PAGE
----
the other a Russian minister going from Hamburg to Washington in an American ship might have been brought to Portsmouth, the ship might have been condemned and the minister sent to the Tower of London. So also a Confederate vessel of war might capture a Cunard steamer on its way from Halifax to Liverpool on the ground of its carrying dispatches from Mr. Seward to Mr. Adams.
In view therefore of the erroneous principles asserted by Mr. Seward and the consequence they involve Her Majesty's Government think it necessary to declare that they would not asquiesce in the capture of any British merchant ship in circumstances similar to those of the Trent and that the facts of its being brought before a prize court though it would not alter the character would not diminsh the gravity of the offense against the law of nations which would thereby be committed.
Having disposed of the question whether the persons named and their supposed dispatches were contraband of war I am relieved from the necessity of discussing the other questions raised by Mr. Seward, namely, whether Captain Wilkes had lawfully a right to stop and search the Trent for these persons and their supposed dispatches; whether that right assuming that he possessed it was exercised by him in a lawful and proper manner, and whether he had a right to capture the persons found on board.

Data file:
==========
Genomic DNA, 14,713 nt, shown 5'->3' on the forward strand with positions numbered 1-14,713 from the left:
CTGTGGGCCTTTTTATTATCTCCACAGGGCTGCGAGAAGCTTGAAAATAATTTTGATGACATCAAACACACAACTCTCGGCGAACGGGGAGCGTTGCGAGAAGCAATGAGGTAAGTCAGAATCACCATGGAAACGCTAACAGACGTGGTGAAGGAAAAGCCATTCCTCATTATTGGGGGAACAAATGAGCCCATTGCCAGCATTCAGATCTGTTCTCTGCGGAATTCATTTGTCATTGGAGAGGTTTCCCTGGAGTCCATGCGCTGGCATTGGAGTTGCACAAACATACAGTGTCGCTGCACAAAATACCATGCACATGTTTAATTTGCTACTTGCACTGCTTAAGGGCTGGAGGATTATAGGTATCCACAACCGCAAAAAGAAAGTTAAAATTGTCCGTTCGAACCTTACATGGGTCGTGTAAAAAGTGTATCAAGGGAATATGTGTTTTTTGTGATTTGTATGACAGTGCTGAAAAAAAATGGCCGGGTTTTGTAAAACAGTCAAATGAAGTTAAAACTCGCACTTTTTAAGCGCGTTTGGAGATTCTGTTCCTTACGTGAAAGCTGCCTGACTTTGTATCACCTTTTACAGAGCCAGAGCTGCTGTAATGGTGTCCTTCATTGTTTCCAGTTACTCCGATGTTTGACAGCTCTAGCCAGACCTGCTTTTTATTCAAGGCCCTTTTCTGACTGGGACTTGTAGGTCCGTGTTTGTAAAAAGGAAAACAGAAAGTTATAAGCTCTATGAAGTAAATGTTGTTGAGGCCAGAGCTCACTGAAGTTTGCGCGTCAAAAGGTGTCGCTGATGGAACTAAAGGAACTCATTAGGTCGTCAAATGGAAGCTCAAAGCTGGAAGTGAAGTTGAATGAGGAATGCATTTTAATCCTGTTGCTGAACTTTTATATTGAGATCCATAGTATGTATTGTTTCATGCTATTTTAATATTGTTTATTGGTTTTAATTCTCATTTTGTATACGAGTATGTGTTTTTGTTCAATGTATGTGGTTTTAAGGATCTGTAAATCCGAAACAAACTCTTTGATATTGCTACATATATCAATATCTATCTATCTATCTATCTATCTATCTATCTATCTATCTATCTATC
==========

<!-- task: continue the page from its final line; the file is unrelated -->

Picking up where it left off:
The fifth question put by Mr. Seward, namely whether Captain Wilkes exercised the alleged right of capture in the manner allowed and recognized by the law of nations is resolved by Mr. Seward himself in the negative.
I [will not] conclude, however, without noticing one very singular passage in Mr. Seward's dispatch. Mr. Seward asserts that-
If the safety of this Union required the detention of the captured persons it would be the right and duty of this Government to detain them.
He proceeds to say that the waning proportions of the insurrection and the comparatives unimportance of the captured persons themselves forbit him from resorting to that defense. Mr. Seward does not here assert any right founded on international law however inconvenient or irritating to neutral nations. He entirely loses sight of the vast difference which exist between the exercise of an extreme right and the commission of unquestionable wrong. His frankness compels me to be equally open and to inform him that Great Britain could not have submitted to the perpertation of that wrong however flourishing might have been the insurrection in the South and however important the persons captured might have been.
Happily all danger of hostile collision on this subject has been avoided. It is the earnest hope of Her Majesty's Government that similar dangers if they should arise may be averted by peaceful negotiations conducted in the spirit with befits the orangs of two great nations.
I request you to read this dispatch to Mr. Seward and give him a copy of it.
I am, &c.,
LEGATION OF THE UNITED STATES,
London, January 24, 1862.
Honorable WILLIAM H. SEWARD, Secretary of State, Washington.
SIR: I am glad to perceive * * * that the Government is fully alive to a sense of the growing danger of European interference in